Following an investigation from the Financial Conduct Authority, the parent company of payday loan providers Pounds to Pocket and Quick Quid has agreed to refund customers a total of £1.7 million.
The FCA 's investigation showed that both Quick Quid and Pounds to Pocket had been lending money to several customers who could not afford to repay their loans. Around 4,000 customers were affected and are due to be returned, on average, £425 each.
CashEuroNet is the parent company for both of the aforementioned lenders and was called upon by the FCA to pay back the sums owed following an extensive investigation. This all comes not long after a similar investigation into another company, Dollar Financial, who own The Money Shop. The pay-out required from Dollar Financial was significantly larger than that that CashEuroNet had to provide. They had to pay out a total of £15 million to a staggering 147,000 affected customers.
The battle against unscrupulous payday lenders is raging on, with the FCA forcing lenders to change their criteria by which they judge customers as eligible to borrow, given the vast numbers of people who have been mis-sold loans and ended up in dire financial straits as a result.
Jonathan Davidson, of the FCA, said: "It is important that firms carry out appropriate affordability checks, and pay particular attention to fair treatment of those who have trouble meeting their loan repayments."
However, while problematic payday lenders are being clamped down on, the FCA have recently expressed concern about the rising amount of problematic debt associated with the increased use of credit cards that has followed.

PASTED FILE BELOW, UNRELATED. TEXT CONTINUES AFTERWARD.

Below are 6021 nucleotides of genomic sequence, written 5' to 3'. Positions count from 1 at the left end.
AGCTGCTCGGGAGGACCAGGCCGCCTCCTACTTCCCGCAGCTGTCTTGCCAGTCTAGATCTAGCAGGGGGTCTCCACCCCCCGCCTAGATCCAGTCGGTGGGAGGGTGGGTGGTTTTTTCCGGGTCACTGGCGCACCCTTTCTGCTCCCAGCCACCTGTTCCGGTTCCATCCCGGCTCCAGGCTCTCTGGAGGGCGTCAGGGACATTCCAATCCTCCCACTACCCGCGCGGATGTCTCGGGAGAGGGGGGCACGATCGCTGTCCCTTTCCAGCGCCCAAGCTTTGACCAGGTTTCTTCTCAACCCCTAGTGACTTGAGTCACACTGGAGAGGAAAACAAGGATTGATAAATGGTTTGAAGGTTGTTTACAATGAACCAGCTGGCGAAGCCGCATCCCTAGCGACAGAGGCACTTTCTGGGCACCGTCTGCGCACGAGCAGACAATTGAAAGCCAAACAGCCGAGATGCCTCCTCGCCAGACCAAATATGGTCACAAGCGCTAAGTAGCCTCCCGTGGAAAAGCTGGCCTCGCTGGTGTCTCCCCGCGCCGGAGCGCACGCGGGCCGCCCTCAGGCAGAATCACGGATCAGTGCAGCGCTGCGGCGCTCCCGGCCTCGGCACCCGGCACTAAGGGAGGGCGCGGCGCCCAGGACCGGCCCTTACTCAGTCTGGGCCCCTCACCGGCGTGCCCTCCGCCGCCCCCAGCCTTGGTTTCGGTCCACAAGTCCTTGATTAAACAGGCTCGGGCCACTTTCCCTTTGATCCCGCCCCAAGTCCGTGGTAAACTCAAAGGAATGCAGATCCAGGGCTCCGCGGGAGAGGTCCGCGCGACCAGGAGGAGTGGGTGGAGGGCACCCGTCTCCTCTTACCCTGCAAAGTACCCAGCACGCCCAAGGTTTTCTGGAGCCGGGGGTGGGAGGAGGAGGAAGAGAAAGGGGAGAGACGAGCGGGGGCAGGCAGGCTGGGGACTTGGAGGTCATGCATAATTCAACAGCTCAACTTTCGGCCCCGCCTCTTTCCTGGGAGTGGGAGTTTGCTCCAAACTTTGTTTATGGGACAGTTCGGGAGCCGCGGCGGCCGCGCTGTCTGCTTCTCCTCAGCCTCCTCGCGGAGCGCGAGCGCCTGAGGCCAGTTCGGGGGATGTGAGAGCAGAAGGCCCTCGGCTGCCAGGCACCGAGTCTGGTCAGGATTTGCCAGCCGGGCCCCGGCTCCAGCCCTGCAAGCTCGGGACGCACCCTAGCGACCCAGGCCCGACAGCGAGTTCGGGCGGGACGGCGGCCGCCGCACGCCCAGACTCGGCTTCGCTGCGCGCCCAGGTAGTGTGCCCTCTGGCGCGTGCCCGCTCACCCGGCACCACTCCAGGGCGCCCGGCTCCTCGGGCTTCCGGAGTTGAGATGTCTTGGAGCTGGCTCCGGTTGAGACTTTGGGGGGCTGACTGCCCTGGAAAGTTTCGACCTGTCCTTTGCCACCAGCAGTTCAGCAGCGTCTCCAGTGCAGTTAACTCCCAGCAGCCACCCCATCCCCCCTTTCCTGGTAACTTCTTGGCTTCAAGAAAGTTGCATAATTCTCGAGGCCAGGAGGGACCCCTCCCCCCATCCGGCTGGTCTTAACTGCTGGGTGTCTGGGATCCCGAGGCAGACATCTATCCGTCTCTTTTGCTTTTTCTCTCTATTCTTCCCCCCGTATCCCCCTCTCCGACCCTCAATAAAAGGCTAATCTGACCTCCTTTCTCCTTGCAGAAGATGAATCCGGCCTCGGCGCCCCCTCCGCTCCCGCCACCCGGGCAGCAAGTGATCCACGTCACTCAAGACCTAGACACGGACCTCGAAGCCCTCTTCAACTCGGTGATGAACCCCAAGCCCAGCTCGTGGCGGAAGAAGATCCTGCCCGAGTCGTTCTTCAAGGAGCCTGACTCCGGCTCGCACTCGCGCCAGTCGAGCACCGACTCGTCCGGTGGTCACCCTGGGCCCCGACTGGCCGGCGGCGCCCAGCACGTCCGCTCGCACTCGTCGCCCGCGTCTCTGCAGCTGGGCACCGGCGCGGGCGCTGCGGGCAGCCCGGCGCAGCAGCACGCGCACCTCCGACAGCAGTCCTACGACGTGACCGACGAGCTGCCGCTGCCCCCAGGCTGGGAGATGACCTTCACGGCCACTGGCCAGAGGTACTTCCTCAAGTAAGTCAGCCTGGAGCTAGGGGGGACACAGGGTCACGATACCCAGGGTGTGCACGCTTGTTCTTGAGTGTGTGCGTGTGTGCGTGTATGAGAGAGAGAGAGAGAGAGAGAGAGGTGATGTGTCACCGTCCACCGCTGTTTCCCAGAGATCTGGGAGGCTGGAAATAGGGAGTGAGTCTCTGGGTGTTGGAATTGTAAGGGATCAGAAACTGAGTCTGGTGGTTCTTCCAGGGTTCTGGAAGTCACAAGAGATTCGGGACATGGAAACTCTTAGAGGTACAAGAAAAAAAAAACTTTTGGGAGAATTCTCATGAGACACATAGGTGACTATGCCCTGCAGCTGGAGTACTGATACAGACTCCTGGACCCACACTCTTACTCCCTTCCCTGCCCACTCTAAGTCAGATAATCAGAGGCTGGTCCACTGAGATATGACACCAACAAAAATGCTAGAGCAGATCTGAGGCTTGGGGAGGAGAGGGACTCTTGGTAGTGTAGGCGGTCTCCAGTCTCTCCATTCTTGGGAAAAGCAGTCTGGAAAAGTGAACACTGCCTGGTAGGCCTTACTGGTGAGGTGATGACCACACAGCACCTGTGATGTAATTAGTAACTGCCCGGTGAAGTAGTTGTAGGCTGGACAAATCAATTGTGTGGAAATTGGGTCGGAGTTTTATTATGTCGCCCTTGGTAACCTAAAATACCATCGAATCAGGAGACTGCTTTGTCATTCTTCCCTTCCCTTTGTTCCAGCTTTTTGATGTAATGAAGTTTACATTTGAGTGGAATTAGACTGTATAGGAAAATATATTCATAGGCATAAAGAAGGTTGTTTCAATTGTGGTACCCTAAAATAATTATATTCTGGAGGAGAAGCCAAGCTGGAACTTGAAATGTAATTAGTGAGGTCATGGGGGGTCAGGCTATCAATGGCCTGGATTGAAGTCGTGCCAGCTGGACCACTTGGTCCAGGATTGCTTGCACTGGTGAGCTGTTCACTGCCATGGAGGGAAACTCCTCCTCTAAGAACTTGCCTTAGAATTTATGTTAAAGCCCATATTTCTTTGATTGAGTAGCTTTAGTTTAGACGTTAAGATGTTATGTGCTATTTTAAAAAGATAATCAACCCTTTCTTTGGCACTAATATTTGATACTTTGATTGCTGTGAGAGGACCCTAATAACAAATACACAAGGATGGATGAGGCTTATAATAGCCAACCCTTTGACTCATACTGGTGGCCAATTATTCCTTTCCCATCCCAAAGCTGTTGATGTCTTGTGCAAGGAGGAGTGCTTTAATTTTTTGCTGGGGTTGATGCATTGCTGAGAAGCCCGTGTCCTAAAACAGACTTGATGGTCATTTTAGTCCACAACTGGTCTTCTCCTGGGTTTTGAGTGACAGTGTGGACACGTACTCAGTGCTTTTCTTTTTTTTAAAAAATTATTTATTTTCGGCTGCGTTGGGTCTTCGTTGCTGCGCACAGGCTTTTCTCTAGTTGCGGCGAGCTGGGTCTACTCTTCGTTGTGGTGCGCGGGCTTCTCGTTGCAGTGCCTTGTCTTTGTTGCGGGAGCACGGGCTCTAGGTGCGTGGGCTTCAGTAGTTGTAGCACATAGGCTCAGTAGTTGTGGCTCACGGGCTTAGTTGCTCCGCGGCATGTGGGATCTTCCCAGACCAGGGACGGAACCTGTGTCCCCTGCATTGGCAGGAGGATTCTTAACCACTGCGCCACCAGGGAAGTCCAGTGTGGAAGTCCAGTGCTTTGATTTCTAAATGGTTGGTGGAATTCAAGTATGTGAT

Since the push began against payday lenders, more and more customers have been turning to credit cards instead in order to get cash quickly. Last year, credit card demand went up to the highest level it 's been since pre-crash 2007, causing some analysts to worry about another potential credit bubble on the way.
While, the FCA has said, the credit card market (and the competition within it) is "working well," there is a worry about the sheer amount of people that are hovering just over default level. This has caused many experts to point to a potential tightening in affordability checks for credit cards ñ something like what we 've seen in the mortgage market in recent months.
One such expert is James Daley, who founded Fairer finance, a consumer group. He said: "Some lenders are not adhering to the spirit of the law and are a bit too free handing out credit without ensuring customers can afford it. The credit card market could end up down the same road as the mortgage sector, with more prescriptive rules."
Debt charity StepChange released a study recently showing the financial impact that problematic debt is having on the UK economy, pointing to costs associated with mental health treatment and unemployment, among other things.
StepChange 's chief executive Mike O 'Connor said on the subject of worrying levels of credit card debt: "Action is required on how credit card companies ahre data and carry out affordability checks to ensure people do not take on credit that looks cheap but will ultimately become unmanageable."